Column: Shake off that fake addiction

Updated: Oct 12 2013, 10:25am hrs
In 2005, the Organisation of Economic Co-operation and Development (OECD) estimated that international trade in counterfeit and pirated products was nearly $200 billion. A study by Business Action to Stop Counterfeiting and Piracy, which is under the International Chamber of Commerce in 2008 estimated the impact of smuggled/counterfeited products on the G-20 economies to be a staggering $455-650 billion. It has been projected that by 2015 the impact of smuggled and counterfeited goods will be between $1,220-1,770 billion. This is a serious issue and it will take concerted action by the society and the government to deal with this growing menace.

The Indian economy is growing at a fast pace, but as is apparent, so is the menace of smuggling and counterfeiting. The socio-economic impact of these anti-social activities in seven critical Indian sectors namely auto components, alcohol, computer hardware, fast-moving consumer goods, mobile phones and tobacco. While illegal trade in auto components causes a loss of R9,198 crore to the industry, other figures are equally worrisome. The loss is R5,626 crore in alcohol, R4,725 crore in computer hardware, over R35,000 crore in FMCG (which includes both personal and packaged goods), R9,042 crore in mobile phones and R8,965 crore in tobacco. The total loss calculated from all sectors in 2012 alone is nearly R73,000 crore.

The losses to the government are steep as well. There is a loss of R3,504 crore in direct taxes and R22,686 crore in indirect taxes, amounting to a total tax loss of R26,190 crore to the government of India. The lack of adequate legislation, regulation, and particularly, enforcement and penalties are often invoked as weaknesses that smugglers and counterfeiters exploit. This is especially true for the legal systems of many economies in transition or in the development phase. There is also the need for greater cooperation between government, law enforcement agencies and the private sector companies to combat this global malaise.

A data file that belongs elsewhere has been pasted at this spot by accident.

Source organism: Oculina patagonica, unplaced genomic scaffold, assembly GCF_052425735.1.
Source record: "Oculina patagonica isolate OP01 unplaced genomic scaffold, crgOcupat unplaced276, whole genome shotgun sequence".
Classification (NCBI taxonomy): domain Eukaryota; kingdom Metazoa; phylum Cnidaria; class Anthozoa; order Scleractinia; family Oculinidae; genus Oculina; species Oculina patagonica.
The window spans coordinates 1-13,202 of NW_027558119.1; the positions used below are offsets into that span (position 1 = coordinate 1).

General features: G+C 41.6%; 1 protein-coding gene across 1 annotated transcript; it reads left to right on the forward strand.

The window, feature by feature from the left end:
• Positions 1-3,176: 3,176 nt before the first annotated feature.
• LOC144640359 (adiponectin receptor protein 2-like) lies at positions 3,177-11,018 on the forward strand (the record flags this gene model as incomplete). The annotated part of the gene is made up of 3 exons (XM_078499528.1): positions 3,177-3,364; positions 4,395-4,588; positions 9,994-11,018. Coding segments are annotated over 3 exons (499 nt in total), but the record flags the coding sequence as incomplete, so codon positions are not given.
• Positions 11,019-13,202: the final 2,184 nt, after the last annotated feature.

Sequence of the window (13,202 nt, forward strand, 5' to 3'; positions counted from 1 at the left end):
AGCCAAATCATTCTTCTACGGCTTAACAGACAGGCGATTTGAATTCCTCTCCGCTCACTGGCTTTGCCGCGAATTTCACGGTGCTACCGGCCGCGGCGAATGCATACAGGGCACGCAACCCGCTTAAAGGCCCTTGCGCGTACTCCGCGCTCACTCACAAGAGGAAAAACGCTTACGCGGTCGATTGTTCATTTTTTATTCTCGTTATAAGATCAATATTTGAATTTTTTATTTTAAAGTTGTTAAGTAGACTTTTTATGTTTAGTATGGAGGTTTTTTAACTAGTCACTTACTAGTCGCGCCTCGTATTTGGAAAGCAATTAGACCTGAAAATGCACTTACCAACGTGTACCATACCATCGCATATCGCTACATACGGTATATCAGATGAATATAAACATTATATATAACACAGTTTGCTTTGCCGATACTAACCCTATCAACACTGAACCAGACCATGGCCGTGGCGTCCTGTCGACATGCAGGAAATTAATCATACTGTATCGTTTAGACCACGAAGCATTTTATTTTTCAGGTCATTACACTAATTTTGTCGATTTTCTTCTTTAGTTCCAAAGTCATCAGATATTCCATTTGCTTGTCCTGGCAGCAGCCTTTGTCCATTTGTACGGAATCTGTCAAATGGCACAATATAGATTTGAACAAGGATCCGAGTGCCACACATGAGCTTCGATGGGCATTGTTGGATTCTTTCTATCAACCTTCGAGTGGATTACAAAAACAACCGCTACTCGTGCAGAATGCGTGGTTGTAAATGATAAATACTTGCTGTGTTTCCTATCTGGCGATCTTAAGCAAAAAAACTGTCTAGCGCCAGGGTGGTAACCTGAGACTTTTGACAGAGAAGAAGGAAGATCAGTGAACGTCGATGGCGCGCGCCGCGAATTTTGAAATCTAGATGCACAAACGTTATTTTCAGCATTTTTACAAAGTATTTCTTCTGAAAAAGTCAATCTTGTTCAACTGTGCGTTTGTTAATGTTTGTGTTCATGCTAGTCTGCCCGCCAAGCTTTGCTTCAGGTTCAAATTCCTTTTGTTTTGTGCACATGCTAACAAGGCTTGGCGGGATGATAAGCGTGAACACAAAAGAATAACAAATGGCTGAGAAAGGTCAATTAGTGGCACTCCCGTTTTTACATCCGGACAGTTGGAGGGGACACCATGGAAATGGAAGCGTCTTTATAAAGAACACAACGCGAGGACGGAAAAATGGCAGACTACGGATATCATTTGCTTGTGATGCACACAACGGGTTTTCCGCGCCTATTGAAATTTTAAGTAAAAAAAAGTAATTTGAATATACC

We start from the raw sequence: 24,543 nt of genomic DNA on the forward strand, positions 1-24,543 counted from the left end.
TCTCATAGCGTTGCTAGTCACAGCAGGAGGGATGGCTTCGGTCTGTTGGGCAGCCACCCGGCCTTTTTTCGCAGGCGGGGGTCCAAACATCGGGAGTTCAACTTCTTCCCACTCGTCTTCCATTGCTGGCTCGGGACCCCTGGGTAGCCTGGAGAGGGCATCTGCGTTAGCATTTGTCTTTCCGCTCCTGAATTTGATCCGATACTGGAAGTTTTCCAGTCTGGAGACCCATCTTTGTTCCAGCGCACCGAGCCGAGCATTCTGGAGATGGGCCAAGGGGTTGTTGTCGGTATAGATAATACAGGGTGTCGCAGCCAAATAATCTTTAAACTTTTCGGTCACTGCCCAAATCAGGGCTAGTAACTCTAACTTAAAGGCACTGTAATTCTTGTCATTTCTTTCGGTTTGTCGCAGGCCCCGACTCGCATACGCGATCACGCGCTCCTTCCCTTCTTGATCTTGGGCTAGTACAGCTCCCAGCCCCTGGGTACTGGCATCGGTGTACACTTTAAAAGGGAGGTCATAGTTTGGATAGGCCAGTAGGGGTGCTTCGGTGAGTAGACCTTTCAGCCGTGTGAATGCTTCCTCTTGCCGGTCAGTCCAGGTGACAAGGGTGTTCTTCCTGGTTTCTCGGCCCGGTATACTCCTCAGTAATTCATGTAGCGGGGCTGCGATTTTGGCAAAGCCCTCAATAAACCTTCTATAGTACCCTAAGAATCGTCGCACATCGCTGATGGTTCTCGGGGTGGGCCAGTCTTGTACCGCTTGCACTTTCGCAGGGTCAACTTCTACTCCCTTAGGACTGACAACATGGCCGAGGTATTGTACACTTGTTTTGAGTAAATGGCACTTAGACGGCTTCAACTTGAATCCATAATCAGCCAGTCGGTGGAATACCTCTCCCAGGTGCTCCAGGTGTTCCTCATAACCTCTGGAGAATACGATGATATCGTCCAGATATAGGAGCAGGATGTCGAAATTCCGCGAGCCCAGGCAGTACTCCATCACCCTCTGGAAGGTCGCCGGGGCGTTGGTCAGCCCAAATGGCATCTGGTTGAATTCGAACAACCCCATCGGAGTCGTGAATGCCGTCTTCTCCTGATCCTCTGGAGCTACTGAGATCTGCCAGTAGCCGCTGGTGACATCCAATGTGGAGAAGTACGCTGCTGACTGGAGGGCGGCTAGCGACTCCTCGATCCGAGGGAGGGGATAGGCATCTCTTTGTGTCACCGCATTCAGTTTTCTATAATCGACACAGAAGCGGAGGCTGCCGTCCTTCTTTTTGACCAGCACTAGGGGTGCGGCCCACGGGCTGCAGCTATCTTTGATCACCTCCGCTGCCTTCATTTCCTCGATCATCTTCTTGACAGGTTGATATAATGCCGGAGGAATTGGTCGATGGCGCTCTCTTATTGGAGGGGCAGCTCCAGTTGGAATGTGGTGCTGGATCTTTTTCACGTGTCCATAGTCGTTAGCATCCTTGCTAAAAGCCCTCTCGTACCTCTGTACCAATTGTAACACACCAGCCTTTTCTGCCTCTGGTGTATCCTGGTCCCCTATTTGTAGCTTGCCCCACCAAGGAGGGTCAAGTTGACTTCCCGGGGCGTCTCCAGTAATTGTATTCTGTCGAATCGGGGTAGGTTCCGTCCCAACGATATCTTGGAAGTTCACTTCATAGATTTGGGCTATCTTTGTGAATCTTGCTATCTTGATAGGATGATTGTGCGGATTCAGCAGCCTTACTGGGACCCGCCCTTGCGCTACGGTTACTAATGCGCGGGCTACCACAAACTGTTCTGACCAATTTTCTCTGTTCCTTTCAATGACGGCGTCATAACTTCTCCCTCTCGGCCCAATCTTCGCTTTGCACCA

If both the industry and the government are losing money, how is the consumer gaining Basically, counterfeiting is bereft of any qualitative property. The producers of illegal goods are not interested in creating quality products for the consumer, but to produce substandard goods in bulk which are attractive to consumers because of their discounted price. This then has an adverse effect on the health of consumers, particularly those who live at the margins. In three segments particularly auto parts, alcohol and tobacco, the impact on health is immediate, and more often than not, fatal. It is this insidious nature of smuggling and counterfeiting that needs to be immediately thwarted.

One step in this direction is to increase border surveillance and the number of enforcement agencies. The motives for consumers to buy smuggled or counterfeit products vary. While lower price and easy access are partly responsible for their choice to buy smuggled goods, the perception that counterfeit purchases rarely have a legal rider with little or no consequence makes this decision easier. A strong consumer awareness programme wherein a person is rewarded for reporting fake goods along with public awareness campaigns can go a long way in addressing this issue. The consumer has to be informed that this illegal industry is not generating victimless crime; it is in fact a syndicate which now has established terror linkages.

Every effort is made by smugglers/counterfeiters to demoralise and rip the spirit of legal manufacturers. The legal manufactures lose sales, goodwill and brand value, which is the most valuable asset of any company. They have to bear the expense of monitoring the market and institute legal proceedings against the infringers. All this has a spiralling impact as countries afflicted with smuggling and counterfeiting, suffer both tangible and intangible losses. Manufacturers of reputable products become reluctant to produce goods in countries where smuggling and counterfeiting are rife as there is no guarantee that their intellectual property rights will be safeguarded. This leads to a loss of huge capital investment, innovation and investments in R&D.

The penetration of organised crime into otherwise lawful economic sectors also has a pernicious impact on public morality. As contraband market develops, it puts significant pressure on retailers to either participate or go out of business. If they decide to join these activities, they could be forced to do other kinds of business with organised crime.

Basically, smuggling and counterfeiting destabilises trade, discourages innovation and potentially restricts growth and competitiveness of the economy. Here, it is imperative to talk about the direct correlation between terrorism, smuggling and counterfeiting. In a knowledge report by Ernst & Young titled Nexus between Terrorism and Proceeds of Counterfeiting & Smuggling, high taxation is mentioned as one of the key drivers of smuggling. This along with other factors is at play in most countries especially those in Asia, Africa and Eastern Europe and must be addressed urgently.

Anil Rajput

The author is chairman, Ficci Committee Against Smuggling and Counterfeiting Activities Destroying Economy